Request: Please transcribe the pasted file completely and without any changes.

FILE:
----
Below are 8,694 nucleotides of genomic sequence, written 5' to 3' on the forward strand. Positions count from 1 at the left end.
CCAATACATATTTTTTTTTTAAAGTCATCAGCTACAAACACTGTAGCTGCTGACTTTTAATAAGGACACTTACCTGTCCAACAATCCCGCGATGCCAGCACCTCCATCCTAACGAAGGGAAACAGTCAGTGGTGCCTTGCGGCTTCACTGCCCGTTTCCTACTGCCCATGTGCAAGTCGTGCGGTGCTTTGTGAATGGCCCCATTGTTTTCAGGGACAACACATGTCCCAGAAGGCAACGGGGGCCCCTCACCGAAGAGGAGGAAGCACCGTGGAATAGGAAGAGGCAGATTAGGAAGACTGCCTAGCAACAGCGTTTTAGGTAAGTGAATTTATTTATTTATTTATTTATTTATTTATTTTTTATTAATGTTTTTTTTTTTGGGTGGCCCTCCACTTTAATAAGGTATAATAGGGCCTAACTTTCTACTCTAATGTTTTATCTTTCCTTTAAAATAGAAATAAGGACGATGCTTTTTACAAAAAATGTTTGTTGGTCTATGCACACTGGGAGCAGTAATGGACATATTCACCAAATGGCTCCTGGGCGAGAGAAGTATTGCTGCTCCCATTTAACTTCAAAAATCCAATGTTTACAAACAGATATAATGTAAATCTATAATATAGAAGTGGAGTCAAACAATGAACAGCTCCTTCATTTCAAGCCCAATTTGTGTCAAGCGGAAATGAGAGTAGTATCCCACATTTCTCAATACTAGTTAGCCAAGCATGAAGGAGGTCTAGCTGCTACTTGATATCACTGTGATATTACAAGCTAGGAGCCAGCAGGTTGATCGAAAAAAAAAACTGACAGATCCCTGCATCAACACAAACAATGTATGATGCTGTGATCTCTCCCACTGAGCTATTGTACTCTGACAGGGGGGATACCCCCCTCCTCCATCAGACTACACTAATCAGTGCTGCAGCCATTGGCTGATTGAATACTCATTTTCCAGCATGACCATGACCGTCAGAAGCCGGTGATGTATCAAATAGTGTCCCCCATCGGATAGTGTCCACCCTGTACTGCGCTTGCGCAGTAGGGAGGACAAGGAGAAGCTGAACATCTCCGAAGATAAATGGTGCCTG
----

Below are 8,694 nucleotides of genomic sequence, written 5' to 3' on the forward strand. Positions count from 1 at the left end.
CCAATACATATTTTTTTTTTAAAGTCATCAGCTACAAACACTGTAGCTGCTGACTTTTAATAAGGACACTTACCTGTCCAACAATCCCGCGATGCCAGCACCTCCATCCTAACGAAGGGAAACAGTCAGTGGTGCCTTGCGGCTTCACTGCCCGTTTCCTACTGCCCATGTGCAAGTCGTGCGGTGCTTTGTGAATGGCCCCATTGTTTTCAGGGACAACACATGTCCCAGAAGGCAACGGGGGCCCCTCACCGAAGAGGAGGAAGCACCGTGGAATAGGAAGAGGCAGATTAGGAAGACTGCCTAGCAACAGCGTTTTAGGTAAGTGAATTTATTTATTTATTTATTTATTTATTTATTTTTTATTAATGTTTTTTTTTTTGGGTGGCCCTCCACTTTAATAAGGTATAATAGGGCCTAACTTTCTACTCTAATGTTTTATCTTTCCTTTAAAATAGAAATAAGGACGATGCTTTTTACAAAAAATGTTTGTTGGTCTATGCACACTGGGAGCAGTAATGGACATATTCACCAAATGGCTCCTGGGCGAGAGAAGTATTGCTGCTCCCATTTAACTTCAAAAATCCAATGTTTACAAACAGATATAATGTAAATCTATAATATAGAAGTGGAGTCAAACAATGAACAGCTCCTTCATTTCAAGCCCAATTTGTGTCAAGCGGAAATGAGAGTAGTATCCCACATTTCTCAATACTAGTTAGCCAAGCATGAAGGAGGTCTAGCTGCTACTTGATATCACTGTGATATTACAAGCTAGGAGCCAGCAGGTTGATCGAAAAAAAAAACTGACAGATCCCTGCATCAACACAAACAATGTATGATGCTGTGATCTCTCCCACTGAGCTATTGTACTCTGACAGGGGGGATACCCCCCTCCTCCATCAGACTACACTAATCAGTGCTGCAGCCATTGGCTGATTGAATACTCATTTTCCAGCATGACCATGACCGTCAGAAGCCGGTGATGTATCAAATAGTGTCCCCCATCGGATAGTGTCCACCCTGTACTGCGCTTGCGCAGTAGGGAGGACAAGGAGAAGCTGAACATCTCCGAAGATAAATGGTGCCTG